Police are hunting for three people wanted over an assault at a transgender rights event in Hyde Park - but have refused to give their gender in case they get it wrong.
Maria MacLachlan, 60, was punched in the face and knocked to the ground at Speakers' Corner on September 23 by suspects including one clutching a 'trans misogyny is still misogyny' placard.
The mother-of-two, who describes herself as a 'gender critical feminist', was attacked at a 'gender recognition talk' in central London last month.
Describing the suspects in the attack, a Scotland Yard spokesman told The Telegraph: 'We have to be very careful.
'We are not going to commit ourselves to something because I'm afraid it's not black and white.'
Ms MacLachlan was filming members of the Action for Trans Health (ATH) group who attacked her and took her memory card.
Supporters of the trio accused of attacking Ms MacLachlan later said it was acceptable to punch her because she was with Trans-Exclusionary Radical Feminists who believe you can only be a woman if you were born one.
Scotland Yard has today released images of the suspects they want to trace.
Suspect one is a white man, around 6ft tall, with brown shoulder-length hair worn in a pony tail.
Suspect two is described as white, around 5ft 8inches tall of slim build with short blonde hair and wearing a black, grey and white hooded camouflage jacket and multi-coloured leggings.
Suspect three is described as white, around 5ft 7inches tall of slim build with brown chin-length hair with blonde ends and wearing a black, grey and white camouflage hat, a black pullover top and black jeans.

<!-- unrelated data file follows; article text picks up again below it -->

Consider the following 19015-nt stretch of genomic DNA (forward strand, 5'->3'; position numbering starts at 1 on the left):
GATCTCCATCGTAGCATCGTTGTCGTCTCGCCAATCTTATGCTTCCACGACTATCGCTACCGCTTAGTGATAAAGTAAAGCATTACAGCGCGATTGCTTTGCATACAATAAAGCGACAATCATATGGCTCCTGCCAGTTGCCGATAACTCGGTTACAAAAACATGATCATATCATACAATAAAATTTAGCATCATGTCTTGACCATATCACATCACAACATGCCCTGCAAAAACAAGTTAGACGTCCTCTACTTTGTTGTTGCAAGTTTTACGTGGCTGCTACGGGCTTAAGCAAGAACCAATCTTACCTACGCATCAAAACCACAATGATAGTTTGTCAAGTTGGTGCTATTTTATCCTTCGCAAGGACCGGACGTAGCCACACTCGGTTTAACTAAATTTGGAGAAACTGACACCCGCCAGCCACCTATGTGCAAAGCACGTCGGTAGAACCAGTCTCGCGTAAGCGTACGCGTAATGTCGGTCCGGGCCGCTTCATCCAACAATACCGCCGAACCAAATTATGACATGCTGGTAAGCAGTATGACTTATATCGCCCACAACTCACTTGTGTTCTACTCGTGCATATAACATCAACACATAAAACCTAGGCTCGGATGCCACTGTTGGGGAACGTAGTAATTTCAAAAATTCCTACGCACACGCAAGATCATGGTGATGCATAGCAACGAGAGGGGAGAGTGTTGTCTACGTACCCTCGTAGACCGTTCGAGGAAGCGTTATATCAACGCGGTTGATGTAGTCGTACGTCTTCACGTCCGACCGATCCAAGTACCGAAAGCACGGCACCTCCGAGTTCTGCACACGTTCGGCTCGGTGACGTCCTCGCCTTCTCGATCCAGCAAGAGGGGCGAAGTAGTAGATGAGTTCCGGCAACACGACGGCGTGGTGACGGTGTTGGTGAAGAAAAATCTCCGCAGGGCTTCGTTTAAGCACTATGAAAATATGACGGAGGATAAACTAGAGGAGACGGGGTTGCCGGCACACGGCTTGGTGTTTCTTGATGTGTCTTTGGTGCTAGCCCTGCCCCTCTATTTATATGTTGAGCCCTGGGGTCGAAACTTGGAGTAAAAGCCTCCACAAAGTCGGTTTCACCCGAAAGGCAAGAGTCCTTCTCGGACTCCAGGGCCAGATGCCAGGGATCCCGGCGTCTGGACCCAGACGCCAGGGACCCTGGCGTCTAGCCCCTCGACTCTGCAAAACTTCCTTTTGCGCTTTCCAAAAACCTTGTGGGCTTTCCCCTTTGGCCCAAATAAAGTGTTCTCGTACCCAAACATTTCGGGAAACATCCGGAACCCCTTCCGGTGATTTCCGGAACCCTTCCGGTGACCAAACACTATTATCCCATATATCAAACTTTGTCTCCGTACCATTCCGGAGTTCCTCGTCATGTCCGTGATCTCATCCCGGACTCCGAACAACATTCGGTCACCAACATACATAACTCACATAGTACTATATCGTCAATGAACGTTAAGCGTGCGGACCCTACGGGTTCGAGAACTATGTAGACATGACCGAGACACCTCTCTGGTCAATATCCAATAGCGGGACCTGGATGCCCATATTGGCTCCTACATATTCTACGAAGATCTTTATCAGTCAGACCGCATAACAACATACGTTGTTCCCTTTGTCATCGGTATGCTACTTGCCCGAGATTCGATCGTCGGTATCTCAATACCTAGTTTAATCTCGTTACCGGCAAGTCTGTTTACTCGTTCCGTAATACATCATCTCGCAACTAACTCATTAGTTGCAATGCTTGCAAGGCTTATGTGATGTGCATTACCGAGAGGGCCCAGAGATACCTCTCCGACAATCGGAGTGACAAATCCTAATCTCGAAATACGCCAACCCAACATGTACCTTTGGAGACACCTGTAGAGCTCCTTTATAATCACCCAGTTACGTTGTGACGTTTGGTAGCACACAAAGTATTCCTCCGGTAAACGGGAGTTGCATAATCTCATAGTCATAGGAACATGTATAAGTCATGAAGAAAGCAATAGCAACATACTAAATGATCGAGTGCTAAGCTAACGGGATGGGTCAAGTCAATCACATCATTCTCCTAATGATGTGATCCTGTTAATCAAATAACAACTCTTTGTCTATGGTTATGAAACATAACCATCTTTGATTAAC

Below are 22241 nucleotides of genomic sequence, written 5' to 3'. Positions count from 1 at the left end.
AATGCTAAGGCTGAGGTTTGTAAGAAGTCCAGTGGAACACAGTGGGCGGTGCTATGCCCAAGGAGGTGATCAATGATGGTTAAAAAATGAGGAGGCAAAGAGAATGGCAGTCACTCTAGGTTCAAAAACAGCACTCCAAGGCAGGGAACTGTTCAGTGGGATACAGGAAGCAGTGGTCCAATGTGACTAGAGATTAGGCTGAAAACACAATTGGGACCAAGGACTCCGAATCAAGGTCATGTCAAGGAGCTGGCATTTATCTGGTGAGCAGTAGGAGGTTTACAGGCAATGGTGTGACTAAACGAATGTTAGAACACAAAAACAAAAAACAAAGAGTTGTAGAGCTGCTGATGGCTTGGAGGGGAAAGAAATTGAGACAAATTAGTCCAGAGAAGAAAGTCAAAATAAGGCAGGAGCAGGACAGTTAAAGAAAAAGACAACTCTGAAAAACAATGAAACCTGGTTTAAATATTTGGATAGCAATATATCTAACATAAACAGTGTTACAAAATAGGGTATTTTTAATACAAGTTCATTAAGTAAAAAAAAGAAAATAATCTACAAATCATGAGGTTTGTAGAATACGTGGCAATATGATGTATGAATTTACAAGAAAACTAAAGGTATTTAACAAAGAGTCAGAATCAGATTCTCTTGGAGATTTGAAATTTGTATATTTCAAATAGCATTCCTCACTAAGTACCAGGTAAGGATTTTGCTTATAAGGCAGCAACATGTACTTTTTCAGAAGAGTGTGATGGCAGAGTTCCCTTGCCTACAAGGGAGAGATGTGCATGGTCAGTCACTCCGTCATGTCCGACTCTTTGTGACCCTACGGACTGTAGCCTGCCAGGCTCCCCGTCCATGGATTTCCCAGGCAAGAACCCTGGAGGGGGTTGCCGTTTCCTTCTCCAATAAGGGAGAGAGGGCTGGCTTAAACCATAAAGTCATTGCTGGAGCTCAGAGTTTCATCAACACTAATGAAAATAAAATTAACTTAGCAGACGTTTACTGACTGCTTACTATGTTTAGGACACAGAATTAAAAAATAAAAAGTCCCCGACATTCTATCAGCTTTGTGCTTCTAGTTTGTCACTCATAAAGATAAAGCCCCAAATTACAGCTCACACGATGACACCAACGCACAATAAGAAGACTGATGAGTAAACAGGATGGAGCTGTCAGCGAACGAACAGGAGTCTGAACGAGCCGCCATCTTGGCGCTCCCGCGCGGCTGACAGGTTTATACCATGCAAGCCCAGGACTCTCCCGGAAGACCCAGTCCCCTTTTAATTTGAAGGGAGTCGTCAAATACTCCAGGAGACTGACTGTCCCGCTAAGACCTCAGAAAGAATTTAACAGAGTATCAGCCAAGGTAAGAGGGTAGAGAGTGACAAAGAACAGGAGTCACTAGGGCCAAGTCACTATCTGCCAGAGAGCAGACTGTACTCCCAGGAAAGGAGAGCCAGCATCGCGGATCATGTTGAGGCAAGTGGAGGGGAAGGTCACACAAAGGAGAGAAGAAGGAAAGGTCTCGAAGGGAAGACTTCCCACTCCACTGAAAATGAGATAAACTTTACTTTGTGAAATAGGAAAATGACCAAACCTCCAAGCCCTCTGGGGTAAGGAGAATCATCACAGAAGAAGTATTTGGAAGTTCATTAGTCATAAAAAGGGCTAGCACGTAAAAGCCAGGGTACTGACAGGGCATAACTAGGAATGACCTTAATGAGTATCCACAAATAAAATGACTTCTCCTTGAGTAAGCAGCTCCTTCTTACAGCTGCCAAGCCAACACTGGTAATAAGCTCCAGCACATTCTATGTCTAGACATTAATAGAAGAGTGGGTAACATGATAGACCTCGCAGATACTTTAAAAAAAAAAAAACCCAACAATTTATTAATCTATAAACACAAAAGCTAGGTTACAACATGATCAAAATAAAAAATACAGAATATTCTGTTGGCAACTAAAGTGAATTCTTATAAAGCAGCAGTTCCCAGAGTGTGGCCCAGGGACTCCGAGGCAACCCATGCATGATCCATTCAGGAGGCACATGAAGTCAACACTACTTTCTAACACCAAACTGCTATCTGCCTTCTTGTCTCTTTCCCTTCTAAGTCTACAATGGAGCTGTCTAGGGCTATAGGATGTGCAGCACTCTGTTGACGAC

The altercations came as members of the Action for Trans Health (ATH) clashed with their bitter enemies the Trans-Exclusionary Radical Feminists (TERFs) before a scheduled event to discuss gender issues.
Ms MacLachlan said she was talking to one of the event speakers Miranda Yardley when 'studenty-looking types' turned up and began arguing.
She said the protestors shouted 'when the TERFs attack, we fight back' and she decided to start filming
'Then suddenly someone tried to grab my camera,' she said. 'It was scary. Someone kept trying to get my camera. I think it was a girl, but I couldn't tell because they had a hoodie over their eyes.'
After the attack ATH's Edinburgh branch sent a series of tweets defending the use of violence.
They said: 'Punching terfs is the same as punching Nazis. Fascism must be smashed with the greatest violence to ensure our collective liberation from it'.
'Violence against terfs is always self defence', another tweet read.
Elsewhere on social media ATH supporters say 'TERFS must die' and 'burn in a fire, TERF'.
Before the meeting, one supporter posted: 'Any idea where this is happening? I want to f*** some TERFs up, they are no better than fash [fascists].'